Charis welcomes three of the most exciting queer and trans writers working today for a conversation about bodies, girlhood, dysphoria, trauma, and so much more.
Megan Milks is the author of Margaret and the Mystery of the Missing Body which reimagines nineties adolescence--mashing up girl group series, choose-your-own-adventures, and chronicles of anorexia--in a queer and trans-coming-of-age tale like no other. An interrogation of girlhood and nostalgia, dysmorphia and dysphoria, this debut novel puzzles through the weird, ever-evasive questions of growing up. Meet Margaret. At age twelve, she was head detective of the mystery club Girls Can Solve Anything. Margaret and her three best friends led exciting lives solving crimes, having adventures, and laughing a lot. But now that she's entered high school, the club has disbanded, and Margaret is unmoored--she doesn't want to grow up, and she wishes her friends wouldn't either. Instead, she opts out, developing an eating disorder that quickly takes over her life. When she lands in a treatment center, Margaret finds her path to recovery twisting sideways as she pursues a string of new mysteries involving a ghost, a hidden passage, disturbing desires, and her own vexed relationship with herself. Megan Milks is the author of Margaret and the Mystery of the Missing Body and Remember the Internet, Volume 2: Tori Amos Bootleg Webring. With Marisa Crawford, they are coeditor of We Are the Baby-Sitters Club: Essays and Artwork from Grown-Up Readers. Born in Virginia, they currently live in Brooklyn.
In How to Wrestle a Girl, Venita Blackburn’s characters bully and suffer, spit and tease, mope and blame. They’re hyperaware of their bodies and fiercely observant, fending off the failures and advances of adults with indifferent ease. In “Biology Class,” they torment a teacher to the point of near insanity, while in “Bear Bear Harvest™,” they prepare to sell their excess fat and skin for food processing. Stark and sharp, hilarious and ominous, these pieces are scabbed, bruised, and prone to scarring. Many of the stories, set in Southern California, follow a teenage girl in the aftermath of her beloved father’s death and capture her sister’s and mother’s encounters with men of all ages, as well as the girl’s budding attraction to her best friend, Esperanza. In and out of school, participating in wrestling and softball, attending church with her hysterically complicated family, and dominating boys in arm wrestling, she grapples with her burgeoning queerness and her emerging body, becoming wary of clarity rather than hoping for it.
Works by Venita Blackburn have appeared or are forthcoming in The newyorker.com, Harpers, Ploughshares, McSweeney’s, the Paris Review and others. She received the Prairie Schooner book prize in fiction for her collected stories, Black Jesus and Other Superheroes in 2017. She is founder of the literary nonprofit Live, Write (livewriteworkshop.com), which provides free creative writing workshops for communities of color. Blackburn’s second collection of stories, How to Wrestle a Girl, will be published fall of 2021. She is an Assistant Professor of creative writing at California State University, Fresno.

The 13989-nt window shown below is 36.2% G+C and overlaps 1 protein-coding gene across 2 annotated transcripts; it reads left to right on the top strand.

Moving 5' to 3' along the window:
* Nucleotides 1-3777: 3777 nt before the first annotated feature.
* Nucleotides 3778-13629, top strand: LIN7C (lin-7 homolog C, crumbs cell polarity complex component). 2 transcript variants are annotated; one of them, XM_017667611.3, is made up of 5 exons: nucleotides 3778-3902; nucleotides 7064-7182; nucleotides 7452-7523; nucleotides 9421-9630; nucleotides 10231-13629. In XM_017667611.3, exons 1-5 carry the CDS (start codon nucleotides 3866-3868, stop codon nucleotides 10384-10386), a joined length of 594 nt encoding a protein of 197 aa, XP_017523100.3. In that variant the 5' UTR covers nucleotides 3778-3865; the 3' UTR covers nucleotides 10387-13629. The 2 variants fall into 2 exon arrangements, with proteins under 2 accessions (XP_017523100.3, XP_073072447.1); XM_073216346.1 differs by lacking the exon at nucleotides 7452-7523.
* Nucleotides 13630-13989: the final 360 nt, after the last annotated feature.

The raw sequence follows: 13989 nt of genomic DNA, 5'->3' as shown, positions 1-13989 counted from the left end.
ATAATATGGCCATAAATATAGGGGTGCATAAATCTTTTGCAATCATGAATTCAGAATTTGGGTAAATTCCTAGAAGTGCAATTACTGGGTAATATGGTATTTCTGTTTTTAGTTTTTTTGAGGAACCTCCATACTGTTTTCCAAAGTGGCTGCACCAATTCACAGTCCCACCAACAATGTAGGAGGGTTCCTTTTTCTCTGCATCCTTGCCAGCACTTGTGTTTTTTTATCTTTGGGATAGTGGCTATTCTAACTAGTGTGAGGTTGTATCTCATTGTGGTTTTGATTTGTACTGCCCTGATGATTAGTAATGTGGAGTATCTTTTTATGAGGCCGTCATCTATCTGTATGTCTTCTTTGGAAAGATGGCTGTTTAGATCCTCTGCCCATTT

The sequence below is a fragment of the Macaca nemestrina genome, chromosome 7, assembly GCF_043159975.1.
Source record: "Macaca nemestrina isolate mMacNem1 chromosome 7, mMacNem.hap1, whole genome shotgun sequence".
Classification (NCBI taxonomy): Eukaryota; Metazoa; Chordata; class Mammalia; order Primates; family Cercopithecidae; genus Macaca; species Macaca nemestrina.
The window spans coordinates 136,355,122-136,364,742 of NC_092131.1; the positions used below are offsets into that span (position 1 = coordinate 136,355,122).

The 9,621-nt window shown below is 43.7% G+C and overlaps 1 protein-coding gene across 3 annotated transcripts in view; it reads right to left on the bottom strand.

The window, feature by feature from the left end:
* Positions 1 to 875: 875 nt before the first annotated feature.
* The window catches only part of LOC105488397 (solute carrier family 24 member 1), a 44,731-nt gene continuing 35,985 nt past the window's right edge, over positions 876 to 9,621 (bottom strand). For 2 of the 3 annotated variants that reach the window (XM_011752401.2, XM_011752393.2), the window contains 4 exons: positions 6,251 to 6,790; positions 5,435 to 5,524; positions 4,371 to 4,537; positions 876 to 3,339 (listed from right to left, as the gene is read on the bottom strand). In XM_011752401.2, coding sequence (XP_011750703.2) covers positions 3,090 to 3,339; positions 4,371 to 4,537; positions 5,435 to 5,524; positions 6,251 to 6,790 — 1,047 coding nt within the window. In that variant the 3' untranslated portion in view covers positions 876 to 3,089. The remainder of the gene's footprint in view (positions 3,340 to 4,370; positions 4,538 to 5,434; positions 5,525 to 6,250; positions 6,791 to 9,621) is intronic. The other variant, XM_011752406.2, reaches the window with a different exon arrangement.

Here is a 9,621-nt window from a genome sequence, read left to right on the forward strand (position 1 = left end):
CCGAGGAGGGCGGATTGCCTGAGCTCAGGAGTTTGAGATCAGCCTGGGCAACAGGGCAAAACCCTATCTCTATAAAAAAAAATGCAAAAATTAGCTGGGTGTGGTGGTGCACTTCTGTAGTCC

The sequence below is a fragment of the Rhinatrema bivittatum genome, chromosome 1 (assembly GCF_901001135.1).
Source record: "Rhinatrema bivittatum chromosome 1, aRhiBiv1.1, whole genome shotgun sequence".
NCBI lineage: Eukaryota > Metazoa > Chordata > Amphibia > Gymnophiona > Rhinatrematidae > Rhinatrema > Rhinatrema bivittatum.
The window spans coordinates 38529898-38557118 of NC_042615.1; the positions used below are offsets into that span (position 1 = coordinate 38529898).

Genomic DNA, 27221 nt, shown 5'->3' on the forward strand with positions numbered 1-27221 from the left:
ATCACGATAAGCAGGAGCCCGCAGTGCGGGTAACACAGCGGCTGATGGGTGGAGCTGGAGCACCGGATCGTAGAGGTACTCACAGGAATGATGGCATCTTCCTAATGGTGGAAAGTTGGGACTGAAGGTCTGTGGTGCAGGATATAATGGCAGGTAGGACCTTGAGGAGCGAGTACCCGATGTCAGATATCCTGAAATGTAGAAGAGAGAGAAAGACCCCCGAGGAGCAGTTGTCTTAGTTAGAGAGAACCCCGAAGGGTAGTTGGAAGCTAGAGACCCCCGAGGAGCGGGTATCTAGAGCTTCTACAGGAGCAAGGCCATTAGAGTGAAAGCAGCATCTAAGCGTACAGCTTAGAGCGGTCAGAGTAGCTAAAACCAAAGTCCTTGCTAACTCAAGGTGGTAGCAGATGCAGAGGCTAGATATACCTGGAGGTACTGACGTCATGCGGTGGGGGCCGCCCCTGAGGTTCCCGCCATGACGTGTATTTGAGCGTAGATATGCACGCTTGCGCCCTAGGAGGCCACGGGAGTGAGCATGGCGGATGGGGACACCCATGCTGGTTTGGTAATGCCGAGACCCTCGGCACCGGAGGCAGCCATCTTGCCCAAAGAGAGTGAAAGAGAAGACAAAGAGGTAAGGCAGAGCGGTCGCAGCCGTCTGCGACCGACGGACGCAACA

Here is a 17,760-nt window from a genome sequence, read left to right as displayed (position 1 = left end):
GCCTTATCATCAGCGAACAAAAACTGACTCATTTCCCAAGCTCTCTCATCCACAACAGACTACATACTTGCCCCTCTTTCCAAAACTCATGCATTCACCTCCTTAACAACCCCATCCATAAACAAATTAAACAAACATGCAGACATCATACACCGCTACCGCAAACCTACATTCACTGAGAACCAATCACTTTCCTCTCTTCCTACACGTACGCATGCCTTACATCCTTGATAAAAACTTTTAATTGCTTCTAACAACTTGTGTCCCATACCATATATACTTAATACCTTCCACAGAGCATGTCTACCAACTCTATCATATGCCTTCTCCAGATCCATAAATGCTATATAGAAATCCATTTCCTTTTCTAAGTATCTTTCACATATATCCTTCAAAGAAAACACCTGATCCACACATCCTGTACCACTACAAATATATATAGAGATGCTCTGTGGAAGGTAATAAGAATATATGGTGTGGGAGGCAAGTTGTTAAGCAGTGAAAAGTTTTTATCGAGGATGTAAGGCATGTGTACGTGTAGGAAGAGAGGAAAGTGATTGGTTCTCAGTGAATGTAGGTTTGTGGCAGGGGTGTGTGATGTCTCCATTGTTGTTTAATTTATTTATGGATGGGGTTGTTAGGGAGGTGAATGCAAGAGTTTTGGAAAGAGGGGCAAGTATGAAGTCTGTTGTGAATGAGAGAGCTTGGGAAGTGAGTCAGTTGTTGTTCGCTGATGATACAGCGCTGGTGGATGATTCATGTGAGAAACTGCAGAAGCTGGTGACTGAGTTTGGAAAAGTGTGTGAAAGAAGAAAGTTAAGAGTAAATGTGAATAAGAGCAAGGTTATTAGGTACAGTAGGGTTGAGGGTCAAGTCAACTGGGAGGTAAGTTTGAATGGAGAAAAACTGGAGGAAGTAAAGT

Award-winning novelist Casey Plett (Little Fish) returns with a poignant suite of stories (A Dream of a Woman) that center transgender women. Casey Plett's 2018 novel Little Fish won a Lambda Literary Award, the Firecracker Award for Fiction, and the Amazon First Novel Award. Her latest work, A Dream of a Woman, is her first book of short stories since her seminal 2014 collection A Safe Girl to Love. Centering transgender women seeking stable, adult lives, A Dream of a Woman finds quiet truths in prairie high-rises and New York warehouses, in freezing Canadian winters and drizzly Oregon days. An ethereal meditation on partnership, sex, addiction, romance, groundedness, and love, the stories in A Dream of a Woman buzz with quiet intensity and the intimate complexities of being human. Plett is also the co-editor of Meanwhile, Elsewhere: Science Fiction and Fantasy From Transgender Writers which won the ALA Stonewall Barbara Gittings Literature Award, and has written for The New York Times, McSweeney's Internet Tendency, Maclean's, and them, among other publications.
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"A delightfully weird and very queer reimagining of 90s YA nostalgia." --Autostraddle
"Queer dynamite." --Kristen Arnett, author of Mostly Dead Things
“We Are the Baby-Sitters Club is the ultimate companion guide for a generation of devout superfans. This book revisits the beloved series through grown-up eyes—but never loses the magic we all felt the moment we cracked open a fresh new book.
"Carefully considered, successful instances of experimental fiction" disrupt gender, genre, and identity in this deranged, otherworldly collection (Literary Hub).
A Paris Review Staff Pick and an Amazon Editors' Pick.
"Bold, witty, ominous and vulnerable . . . How to Wrestle a Girl shines in its propensity to magnify small moments, challenge our presumptions and dissect the beauty, danger and wonder of girlhood." --The New York Times Book Review
2018 PEN America Literary Award Winner–Los Angeles
Winner of the Prairie Schooner Book Prize in Fiction, Black Jesus and Other Superheroes chronicles ordinary people achieving vivid extrasensory perception while under extreme pain. The stories tumble into a universe of the jaded and the hopeful, in which men and women burdened with unwieldy an
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WINNER, Lambda Literary Award; Firecracker Award for Fiction; $60,000 Amazon Canada First Novel Award
Eleven unique short stories that stretch from a rural Canadian Mennonite town to a hipster gay bar in Brooklyn, featuring young trans women stumbling through loss, sex, harassment, and love.